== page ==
From a perspective of participation, often mixed with references to a relational perspective, it has been stressed that Dynamic Specific Consent offers opportunities for ongoing engagement: Dynamic Specific Consent is supposed to allow for an active engagement of participants and ongoing communication in both directions. It is claimed that it can thus reduce mistrust and improve research literacy among participants (Budin-Ljøsne et al. 2017; Kaye et al. 2015; Dankar et al. 2020; Prictor et al. 2018). Whether this promise would actually be fulfilled seems to depend largely on the specifics of implementation of such a platform.

Dynamic Specific Consent thus offers a high level of self-determination while being less time-consuming to handle than Specific Informed Consent. It may also incite engagement with research. Accessibility with regard to language and formats of the information can be high, although the digital implementation imposes new barriers to those not acquainted with digital devices. As a drawback, Dynamic Specific Consent may lead to superficial consent when participants receive many requests to participate in research in a short time.

Meta consent

The Meta Consent model, like Dynamic Specific Consent, is defended as an alternative to Broad Consent as it allows for a more adequate respect of individual autonomy. It is argued that in this model individual rights and interests are respected as comprehensively as in the model of Dynamic Specific Consent, since research subjects can choose the specific consent option. As the model does allow for broader consent options as well, it is at the same time better suited to prevent consent fatigue (Ploug and Holm 2015, 2019). Broad Consent becomes acceptable in this framework as an option chosen by the participants themselves, ongoing information ensures awareness of the scope of research, and participants can change preference settings at any time (Ploug and Holm 2019, 2020).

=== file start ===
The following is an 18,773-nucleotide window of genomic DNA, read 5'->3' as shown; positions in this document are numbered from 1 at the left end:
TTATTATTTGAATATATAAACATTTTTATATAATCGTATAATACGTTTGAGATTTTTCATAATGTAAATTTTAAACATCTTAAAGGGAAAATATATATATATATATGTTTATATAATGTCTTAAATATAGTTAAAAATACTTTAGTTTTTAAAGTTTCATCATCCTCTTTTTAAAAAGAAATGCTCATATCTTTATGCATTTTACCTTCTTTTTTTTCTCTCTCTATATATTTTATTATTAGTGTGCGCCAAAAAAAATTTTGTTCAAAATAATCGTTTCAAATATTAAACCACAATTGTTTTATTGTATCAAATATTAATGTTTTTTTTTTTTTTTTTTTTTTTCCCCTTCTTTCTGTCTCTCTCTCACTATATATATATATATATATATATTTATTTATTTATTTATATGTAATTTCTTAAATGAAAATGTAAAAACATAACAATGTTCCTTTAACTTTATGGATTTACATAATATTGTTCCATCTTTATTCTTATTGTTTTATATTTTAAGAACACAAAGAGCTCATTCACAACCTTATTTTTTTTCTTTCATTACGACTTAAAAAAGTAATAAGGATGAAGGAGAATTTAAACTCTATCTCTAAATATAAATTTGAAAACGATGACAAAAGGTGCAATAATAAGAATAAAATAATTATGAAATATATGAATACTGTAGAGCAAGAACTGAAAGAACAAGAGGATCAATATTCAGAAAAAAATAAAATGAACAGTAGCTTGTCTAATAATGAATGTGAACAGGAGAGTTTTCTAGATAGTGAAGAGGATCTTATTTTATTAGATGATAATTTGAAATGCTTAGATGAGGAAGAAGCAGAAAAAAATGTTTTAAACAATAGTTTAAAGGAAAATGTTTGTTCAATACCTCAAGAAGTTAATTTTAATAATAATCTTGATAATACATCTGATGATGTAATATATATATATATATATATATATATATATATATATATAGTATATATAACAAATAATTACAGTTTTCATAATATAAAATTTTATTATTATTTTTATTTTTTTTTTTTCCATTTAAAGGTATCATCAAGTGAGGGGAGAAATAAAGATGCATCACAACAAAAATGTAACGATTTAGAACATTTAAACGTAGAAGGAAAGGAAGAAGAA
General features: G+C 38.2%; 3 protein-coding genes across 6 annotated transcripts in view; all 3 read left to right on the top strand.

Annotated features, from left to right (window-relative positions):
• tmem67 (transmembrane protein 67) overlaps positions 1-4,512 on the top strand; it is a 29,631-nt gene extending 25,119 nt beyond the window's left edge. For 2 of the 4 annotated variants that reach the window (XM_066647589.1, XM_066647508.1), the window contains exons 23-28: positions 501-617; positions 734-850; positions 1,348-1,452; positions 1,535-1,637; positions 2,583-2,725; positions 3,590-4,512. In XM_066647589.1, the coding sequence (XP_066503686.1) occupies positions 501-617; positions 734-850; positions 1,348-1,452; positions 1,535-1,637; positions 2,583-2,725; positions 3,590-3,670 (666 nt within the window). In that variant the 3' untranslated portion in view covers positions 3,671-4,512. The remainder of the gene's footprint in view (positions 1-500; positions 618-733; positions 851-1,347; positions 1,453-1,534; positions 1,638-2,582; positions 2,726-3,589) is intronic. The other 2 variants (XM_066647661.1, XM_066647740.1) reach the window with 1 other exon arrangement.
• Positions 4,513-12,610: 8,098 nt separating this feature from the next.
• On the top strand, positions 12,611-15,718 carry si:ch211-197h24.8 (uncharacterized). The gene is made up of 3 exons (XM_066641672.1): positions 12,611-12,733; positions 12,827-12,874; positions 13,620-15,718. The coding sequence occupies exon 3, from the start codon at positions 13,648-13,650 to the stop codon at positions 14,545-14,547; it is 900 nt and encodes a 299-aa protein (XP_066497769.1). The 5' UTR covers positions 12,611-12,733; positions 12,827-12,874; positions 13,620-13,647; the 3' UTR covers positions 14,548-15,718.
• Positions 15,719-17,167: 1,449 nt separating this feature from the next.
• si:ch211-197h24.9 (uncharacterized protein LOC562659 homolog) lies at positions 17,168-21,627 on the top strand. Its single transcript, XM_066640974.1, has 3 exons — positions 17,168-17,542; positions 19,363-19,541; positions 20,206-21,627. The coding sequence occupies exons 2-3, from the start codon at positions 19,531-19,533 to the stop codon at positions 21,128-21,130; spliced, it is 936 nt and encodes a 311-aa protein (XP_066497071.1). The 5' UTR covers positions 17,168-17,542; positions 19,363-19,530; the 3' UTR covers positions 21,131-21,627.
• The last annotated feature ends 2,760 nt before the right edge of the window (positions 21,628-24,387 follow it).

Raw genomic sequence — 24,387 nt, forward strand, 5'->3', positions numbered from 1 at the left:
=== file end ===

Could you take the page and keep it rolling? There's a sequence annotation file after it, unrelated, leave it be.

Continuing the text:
The model shares many of the advantages of Dynamic Specific Consent as a digital platform at health system level. In addition, it has the further advantage to allow participants to choose Broad Consent for wide areas of research that they generally wish to support.

As the Meta Consent model relies on the idea of offering categories in a similar way to the model of Tiered Consent it also faces the challenge of categorization, with the advantage that this problem could be addressed at platform level and ideally in a process that allows for direct patient participation in determining such categories.

At the same time, Meta Consent also faces some of the challenges Dynamic Specific Consent has to deal with: The costs for implementation of Meta Consent would certainly be higher compared to Broad Consent. How significant they would actually be is a contested issue (Ploug and Holm 2019; Manson 2019a, 2019b).

In addition, and most importantly, the challenge of accessibility and the risk of furthering a digital divide applies to Meta Consent as well as to Dynamic Specific Consent. Depending on societal context, this challenge may be more or less pressing. In societies with a significant number of citizens who would be excluded from participating in research, supplementary means to obtain consent could be implemented, such as assisted completion of the digital form at hospitals or physicians’ offices.

Balancing perspectives